Measuring Success a Little Differently Than Most

A few days ago, Cooper had an event at his therapy center. This was the first event he has ever had. While many of you parents may have had different outcomes, Cooper was never included in any programs when he was in public education. Looking back I am pretty sad about it. But that’s a story for another day.

Anyhow, today, he attends a full-time autism program. We made the decision to pull him from public education during his kindergarten year when it started to feel like he was being babysat rather than learning. It was the toughest decision we have made to date about our son’s care. The decision proved to be the most monumental and also have the most positive impact.

If he was in school he would be in first grade. It’s hard to say goodbye to the typical path.

He has been attending his center for nearly a year now. Since he has started there he has made huge improvements. He sits. He tries. He communicates. He puts on his shoes and drinks from a cup. It’s been life changing. And honestly, given us so much hope for the future.

The long term goal with Cooper’s program is to get him back into an education based program. Cooper’s center offers that. They have a school specifically for autistic children. But, the key is, the children have to be able to sit and learn. Our son is not there yet. I say yet because I truly believe it will happen. So do many others on his team.

The event we attended, a Beard-a-Thon fundraiser, was at the high school. A high school just for autistic children. I say that again because when Cooper was 3 and 4, and I knew in my gut that public education wasn’t going to work, I researched like crazy for an option like this. I couldn’t find one.

I am so thankful these options. Trust me when I say I know that they aren’t available to everyone.

Jamie, Cooper and I arrived right before the event started. We were a bit nervous and honestly set our expectations super low. Cooper really struggles in public settings. He gets anxious and runs a lot. So, mom and dad were just hoping we didn’t have to leave early.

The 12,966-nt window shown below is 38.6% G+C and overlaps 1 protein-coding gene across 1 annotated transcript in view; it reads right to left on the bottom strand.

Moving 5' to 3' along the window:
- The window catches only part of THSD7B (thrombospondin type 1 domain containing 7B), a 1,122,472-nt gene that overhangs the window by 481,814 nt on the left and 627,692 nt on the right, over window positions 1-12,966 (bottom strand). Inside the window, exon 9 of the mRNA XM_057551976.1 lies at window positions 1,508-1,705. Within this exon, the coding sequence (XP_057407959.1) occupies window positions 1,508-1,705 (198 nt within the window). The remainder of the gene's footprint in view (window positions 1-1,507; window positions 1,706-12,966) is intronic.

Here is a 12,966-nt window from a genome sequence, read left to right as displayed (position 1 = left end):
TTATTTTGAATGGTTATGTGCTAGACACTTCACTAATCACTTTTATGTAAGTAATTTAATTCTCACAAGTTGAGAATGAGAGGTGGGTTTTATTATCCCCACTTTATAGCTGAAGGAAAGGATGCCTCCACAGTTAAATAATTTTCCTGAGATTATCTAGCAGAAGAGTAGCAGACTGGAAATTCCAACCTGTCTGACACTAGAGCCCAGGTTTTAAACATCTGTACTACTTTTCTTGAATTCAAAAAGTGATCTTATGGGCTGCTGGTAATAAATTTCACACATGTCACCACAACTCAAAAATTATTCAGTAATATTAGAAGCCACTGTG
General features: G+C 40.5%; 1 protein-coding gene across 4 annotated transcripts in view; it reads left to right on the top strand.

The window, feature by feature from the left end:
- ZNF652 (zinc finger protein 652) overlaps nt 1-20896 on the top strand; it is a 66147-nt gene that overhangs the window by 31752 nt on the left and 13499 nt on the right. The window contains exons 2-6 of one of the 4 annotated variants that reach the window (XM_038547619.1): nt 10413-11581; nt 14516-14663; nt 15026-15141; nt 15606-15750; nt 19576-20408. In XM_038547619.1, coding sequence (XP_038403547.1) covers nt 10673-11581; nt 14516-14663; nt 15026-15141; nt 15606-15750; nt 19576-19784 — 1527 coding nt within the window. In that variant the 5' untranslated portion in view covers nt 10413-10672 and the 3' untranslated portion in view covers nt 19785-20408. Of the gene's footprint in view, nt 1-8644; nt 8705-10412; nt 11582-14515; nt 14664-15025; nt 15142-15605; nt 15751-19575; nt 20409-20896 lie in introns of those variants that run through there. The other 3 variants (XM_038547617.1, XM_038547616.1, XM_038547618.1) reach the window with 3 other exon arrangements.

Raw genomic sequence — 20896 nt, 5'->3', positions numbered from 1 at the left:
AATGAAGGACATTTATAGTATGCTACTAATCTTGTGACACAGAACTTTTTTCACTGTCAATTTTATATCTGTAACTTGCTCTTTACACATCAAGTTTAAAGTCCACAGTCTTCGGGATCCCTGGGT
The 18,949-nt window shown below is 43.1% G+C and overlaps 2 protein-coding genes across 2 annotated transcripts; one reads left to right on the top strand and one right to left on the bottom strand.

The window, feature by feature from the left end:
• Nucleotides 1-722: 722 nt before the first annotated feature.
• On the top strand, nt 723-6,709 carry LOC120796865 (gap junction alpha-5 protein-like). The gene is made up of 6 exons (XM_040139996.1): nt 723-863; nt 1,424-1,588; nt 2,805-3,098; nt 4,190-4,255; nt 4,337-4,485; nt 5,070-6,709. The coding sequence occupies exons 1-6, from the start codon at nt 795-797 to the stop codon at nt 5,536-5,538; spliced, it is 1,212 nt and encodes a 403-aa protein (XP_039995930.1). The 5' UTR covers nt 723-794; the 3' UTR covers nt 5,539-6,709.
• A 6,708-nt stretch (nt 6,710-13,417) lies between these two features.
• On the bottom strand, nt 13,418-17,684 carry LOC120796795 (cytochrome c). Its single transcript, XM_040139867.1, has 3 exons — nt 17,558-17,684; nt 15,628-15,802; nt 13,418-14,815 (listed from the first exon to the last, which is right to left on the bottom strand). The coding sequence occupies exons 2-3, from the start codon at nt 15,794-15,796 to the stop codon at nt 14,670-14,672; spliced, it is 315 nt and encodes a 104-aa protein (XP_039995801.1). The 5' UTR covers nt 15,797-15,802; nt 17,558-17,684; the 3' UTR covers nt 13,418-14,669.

Thankfully, his ABA Lead Therapist was attending with us.

At the event, Cooper was expected to sit with the rest of the contestants in a large gym and wait for his name to be called. We knew this would be nearly impossible for him. We went anyways.

We also knew he was ‘expected’ to wear an itchy beard that I made and walk to the front of the gym when his name was called. We knew this would also be nearly impossible for him. We didn’t care though. We were just so excited that our son was included.

The event was planned to last an hour. About 55 minutes too long for Cooper. We knew that. But that’s okay.

I want to start by saying Cooper did so great. He made it through the whole hour. Yes, he ran, darted, rolled, and dropped to the ground.  And yes, he walked to the front after his name was called while ripping his beard off, throwing it and dropping to the floor. And we didn’t care. We just helped him along. We are Cooper’s team. We are here to encourage him, challenge him and support him, all while keeping his safe.

I am so proud of him!

If someone outside our autism world was watching they would have probably been shocked by his behavior. And by our behavior. But they also have no idea how hard we’ve worked to get where we are at.

They would probably have thought the event was a disaster. And not successful in anyway.

Before I had an autistic son I thought about success differently too. If I was at the event that Cooper was at I would have watched and been in shock. I would have tried not to stare. I would have found it hard to look away. I would have seen a little boy completely out of control. A little boy who refused to sit with the other children. I would have saw the parents walking a distance behind. Not chasing unless it was absolutely necessary. I would have been so confused. I would have thought, ‘why don’t they just take him out?’ ‘Why are they letting him act that way?’